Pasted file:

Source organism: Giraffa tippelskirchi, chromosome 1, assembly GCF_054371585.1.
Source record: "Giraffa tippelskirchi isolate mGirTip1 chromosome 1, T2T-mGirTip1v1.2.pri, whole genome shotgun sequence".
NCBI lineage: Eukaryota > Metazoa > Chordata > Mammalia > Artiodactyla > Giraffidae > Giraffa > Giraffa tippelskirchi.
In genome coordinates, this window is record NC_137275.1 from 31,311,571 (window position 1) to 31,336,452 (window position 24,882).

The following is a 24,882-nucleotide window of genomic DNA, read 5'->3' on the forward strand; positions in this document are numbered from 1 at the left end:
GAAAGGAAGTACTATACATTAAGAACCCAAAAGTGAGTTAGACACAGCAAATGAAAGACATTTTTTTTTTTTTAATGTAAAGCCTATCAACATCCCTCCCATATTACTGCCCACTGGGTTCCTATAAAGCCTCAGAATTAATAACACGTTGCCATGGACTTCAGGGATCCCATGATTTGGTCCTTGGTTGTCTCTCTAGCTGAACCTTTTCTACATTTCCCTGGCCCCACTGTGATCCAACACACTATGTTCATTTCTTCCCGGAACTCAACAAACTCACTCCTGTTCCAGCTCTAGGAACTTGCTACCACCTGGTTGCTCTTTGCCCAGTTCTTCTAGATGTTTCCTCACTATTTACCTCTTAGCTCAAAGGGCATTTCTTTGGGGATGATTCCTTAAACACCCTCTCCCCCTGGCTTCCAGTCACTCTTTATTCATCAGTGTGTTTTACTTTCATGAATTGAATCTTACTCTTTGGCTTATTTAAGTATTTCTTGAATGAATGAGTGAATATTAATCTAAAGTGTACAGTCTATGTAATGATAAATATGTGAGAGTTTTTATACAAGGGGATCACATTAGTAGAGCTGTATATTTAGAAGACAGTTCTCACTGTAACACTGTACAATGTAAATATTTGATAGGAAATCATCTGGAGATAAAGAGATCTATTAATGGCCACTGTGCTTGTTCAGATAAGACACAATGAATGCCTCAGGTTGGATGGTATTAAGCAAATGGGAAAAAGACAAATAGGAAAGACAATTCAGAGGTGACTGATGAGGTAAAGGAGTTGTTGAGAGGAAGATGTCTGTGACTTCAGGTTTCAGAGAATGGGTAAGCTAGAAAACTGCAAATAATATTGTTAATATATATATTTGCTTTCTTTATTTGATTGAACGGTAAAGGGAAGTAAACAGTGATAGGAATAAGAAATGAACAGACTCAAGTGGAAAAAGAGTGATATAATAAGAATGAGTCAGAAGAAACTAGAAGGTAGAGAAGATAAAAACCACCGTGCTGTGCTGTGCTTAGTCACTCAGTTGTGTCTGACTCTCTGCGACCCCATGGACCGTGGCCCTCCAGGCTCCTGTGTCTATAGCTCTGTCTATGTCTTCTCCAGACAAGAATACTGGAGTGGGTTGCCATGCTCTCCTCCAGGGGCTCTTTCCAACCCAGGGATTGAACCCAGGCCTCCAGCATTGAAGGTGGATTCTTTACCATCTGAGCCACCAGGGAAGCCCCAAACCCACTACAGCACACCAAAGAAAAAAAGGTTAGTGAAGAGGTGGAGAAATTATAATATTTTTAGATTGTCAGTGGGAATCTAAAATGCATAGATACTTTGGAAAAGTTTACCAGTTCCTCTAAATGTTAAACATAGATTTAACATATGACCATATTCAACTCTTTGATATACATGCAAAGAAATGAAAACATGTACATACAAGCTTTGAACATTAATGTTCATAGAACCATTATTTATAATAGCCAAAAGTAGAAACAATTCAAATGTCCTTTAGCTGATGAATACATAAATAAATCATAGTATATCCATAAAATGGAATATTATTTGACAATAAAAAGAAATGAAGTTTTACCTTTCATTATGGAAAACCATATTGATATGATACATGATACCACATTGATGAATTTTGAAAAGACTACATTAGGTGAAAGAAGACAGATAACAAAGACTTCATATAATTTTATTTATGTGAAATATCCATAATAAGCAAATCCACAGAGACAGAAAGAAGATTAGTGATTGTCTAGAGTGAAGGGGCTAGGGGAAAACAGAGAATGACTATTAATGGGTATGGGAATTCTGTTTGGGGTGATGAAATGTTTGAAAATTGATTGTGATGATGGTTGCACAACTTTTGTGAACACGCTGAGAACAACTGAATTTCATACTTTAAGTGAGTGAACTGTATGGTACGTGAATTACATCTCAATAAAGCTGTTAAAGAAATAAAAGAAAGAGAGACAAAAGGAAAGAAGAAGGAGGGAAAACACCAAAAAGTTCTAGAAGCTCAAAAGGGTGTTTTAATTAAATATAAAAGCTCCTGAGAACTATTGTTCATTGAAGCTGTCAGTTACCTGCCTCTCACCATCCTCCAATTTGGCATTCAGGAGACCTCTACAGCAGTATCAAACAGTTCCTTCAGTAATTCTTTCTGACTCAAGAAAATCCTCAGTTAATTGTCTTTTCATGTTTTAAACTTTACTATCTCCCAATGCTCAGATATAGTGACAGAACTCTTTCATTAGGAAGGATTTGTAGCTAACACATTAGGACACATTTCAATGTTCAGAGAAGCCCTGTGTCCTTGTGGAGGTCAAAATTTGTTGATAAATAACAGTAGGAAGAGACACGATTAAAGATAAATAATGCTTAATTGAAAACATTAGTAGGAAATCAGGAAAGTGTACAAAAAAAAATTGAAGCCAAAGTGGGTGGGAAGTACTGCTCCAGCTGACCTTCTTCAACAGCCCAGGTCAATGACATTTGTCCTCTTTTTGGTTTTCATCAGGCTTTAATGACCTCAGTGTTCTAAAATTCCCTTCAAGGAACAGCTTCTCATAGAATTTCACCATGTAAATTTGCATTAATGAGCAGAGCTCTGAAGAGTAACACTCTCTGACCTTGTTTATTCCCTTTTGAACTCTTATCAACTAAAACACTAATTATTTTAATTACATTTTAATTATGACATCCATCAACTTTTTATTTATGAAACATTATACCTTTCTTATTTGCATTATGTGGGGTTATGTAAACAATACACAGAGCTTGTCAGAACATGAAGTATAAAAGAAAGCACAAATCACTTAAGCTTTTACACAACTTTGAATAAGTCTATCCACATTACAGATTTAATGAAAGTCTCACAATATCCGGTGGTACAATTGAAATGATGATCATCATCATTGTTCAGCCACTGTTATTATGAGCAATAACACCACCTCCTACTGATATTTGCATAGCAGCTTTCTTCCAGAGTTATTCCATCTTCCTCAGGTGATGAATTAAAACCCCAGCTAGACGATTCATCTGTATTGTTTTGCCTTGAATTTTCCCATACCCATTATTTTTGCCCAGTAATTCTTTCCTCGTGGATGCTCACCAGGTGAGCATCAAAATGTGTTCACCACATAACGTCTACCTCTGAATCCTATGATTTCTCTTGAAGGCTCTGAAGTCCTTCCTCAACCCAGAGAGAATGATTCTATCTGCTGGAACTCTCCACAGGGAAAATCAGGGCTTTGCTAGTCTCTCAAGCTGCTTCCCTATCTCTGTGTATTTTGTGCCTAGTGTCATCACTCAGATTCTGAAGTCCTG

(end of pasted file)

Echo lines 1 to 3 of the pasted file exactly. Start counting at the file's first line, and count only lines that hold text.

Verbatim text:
Source organism: Giraffa tippelskirchi, chromosome 1, assembly GCF_054371585.1.
Source record: "Giraffa tippelskirchi isolate mGirTip1 chromosome 1, T2T-mGirTip1v1.2.pri, whole genome shotgun sequence".
NCBI lineage: Eukaryota > Metazoa > Chordata > Mammalia > Artiodactyla > Giraffidae > Giraffa > Giraffa tippelskirchi.